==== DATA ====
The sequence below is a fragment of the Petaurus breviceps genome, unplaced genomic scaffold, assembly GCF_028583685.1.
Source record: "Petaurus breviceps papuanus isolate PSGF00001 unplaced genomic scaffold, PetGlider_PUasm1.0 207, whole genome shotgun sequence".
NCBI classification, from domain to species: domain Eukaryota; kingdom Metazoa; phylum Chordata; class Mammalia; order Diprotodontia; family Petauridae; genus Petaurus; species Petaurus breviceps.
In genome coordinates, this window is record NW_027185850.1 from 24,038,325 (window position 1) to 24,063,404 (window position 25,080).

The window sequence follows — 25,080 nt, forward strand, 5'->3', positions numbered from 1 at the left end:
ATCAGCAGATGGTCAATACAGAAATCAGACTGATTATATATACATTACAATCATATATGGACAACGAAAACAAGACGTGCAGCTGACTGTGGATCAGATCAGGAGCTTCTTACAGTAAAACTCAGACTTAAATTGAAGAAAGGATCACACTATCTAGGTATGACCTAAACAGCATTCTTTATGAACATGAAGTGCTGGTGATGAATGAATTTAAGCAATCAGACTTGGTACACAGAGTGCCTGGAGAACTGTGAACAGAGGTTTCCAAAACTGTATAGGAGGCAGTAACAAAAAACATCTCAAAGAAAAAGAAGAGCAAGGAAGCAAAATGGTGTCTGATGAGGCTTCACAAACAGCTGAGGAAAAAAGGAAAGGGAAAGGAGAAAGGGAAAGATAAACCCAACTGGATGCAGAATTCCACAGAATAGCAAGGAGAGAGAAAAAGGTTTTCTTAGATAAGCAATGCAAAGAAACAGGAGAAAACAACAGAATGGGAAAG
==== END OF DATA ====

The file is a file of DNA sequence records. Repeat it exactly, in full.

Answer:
The sequence below is a fragment of the Petaurus breviceps genome, unplaced genomic scaffold, assembly GCF_028583685.1.
Source record: "Petaurus breviceps papuanus isolate PSGF00001 unplaced genomic scaffold, PetGlider_PUasm1.0 207, whole genome shotgun sequence".
NCBI classification, from domain to species: domain Eukaryota; kingdom Metazoa; phylum Chordata; class Mammalia; order Diprotodontia; family Petauridae; genus Petaurus; species Petaurus breviceps.
In genome coordinates, this window is record NW_027185850.1 from 24,038,325 (window position 1) to 24,063,404 (window position 25,080).

The window sequence follows — 25,080 nt, forward strand, 5'->3', positions numbered from 1 at the left end:
ATCAGCAGATGGTCAATACAGAAATCAGACTGATTATATATACATTACAATCATATATGGACAACGAAAACAAGACGTGCAGCTGACTGTGGATCAGATCAGGAGCTTCTTACAGTAAAACTCAGACTTAAATTGAAGAAAGGATCACACTATCTAGGTATGACCTAAACAGCATTCTTTATGAACATGAAGTGCTGGTGATGAATGAATTTAAGCAATCAGACTTGGTACACAGAGTGCCTGGAGAACTGTGAACAGAGGTTTCCAAAACTGTATAGGAGGCAGTAACAAAAAACATCTCAAAGAAAAAGAAGAGCAAGGAAGCAAAATGGTGTCTGATGAGGCTTCACAAACAGCTGAGGAAAAAAGGAAAGGGAAAGGAGAAAGGGAAAGATAAACCCAACTGGATGCAGAATTCCACAGAATAGCAAGGAGAGAGAAAAAGGTTTTCTTAGATAAGCAATGCAAAGAAACAGGAGAAAACAACAGAATGGGAAAG